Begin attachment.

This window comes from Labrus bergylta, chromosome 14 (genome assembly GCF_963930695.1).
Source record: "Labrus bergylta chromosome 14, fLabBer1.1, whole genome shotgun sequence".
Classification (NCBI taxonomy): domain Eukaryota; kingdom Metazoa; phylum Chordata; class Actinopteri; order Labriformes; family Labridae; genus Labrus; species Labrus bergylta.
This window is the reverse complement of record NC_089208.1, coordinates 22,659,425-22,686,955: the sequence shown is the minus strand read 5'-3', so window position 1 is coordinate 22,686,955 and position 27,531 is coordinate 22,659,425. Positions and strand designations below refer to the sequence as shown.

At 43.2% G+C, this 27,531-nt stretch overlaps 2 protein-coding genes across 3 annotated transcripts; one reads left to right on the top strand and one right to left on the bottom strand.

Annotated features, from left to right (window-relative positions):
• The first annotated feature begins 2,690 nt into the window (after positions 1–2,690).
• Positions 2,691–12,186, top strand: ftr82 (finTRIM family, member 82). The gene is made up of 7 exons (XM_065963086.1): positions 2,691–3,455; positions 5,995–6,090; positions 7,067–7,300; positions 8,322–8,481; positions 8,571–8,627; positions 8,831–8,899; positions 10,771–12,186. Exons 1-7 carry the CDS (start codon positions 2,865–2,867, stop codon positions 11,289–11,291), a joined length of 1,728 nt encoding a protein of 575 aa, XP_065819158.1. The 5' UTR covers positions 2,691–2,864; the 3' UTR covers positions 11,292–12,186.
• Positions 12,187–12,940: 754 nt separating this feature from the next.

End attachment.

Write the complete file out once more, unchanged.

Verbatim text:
This window comes from Labrus bergylta, chromosome 14 (genome assembly GCF_963930695.1).
Source record: "Labrus bergylta chromosome 14, fLabBer1.1, whole genome shotgun sequence".
Classification (NCBI taxonomy): domain Eukaryota; kingdom Metazoa; phylum Chordata; class Actinopteri; order Labriformes; family Labridae; genus Labrus; species Labrus bergylta.
This window is the reverse complement of record NC_089208.1, coordinates 22,659,425-22,686,955: the sequence shown is the minus strand read 5'-3', so window position 1 is coordinate 22,686,955 and position 27,531 is coordinate 22,659,425. Positions and strand designations below refer to the sequence as shown.

At 43.2% G+C, this 27,531-nt stretch overlaps 2 protein-coding genes across 3 annotated transcripts; one reads left to right on the top strand and one right to left on the bottom strand.

Annotated features, from left to right (window-relative positions):
• The first annotated feature begins 2,690 nt into the window (after positions 1–2,690).
• Positions 2,691–12,186, top strand: ftr82 (finTRIM family, member 82). The gene is made up of 7 exons (XM_065963086.1): positions 2,691–3,455; positions 5,995–6,090; positions 7,067–7,300; positions 8,322–8,481; positions 8,571–8,627; positions 8,831–8,899; positions 10,771–12,186. Exons 1-7 carry the CDS (start codon positions 2,865–2,867, stop codon positions 11,289–11,291), a joined length of 1,728 nt encoding a protein of 575 aa, XP_065819158.1. The 5' UTR covers positions 2,691–2,864; the 3' UTR covers positions 11,292–12,186.
• Positions 12,187–12,940: 754 nt separating this feature from the next.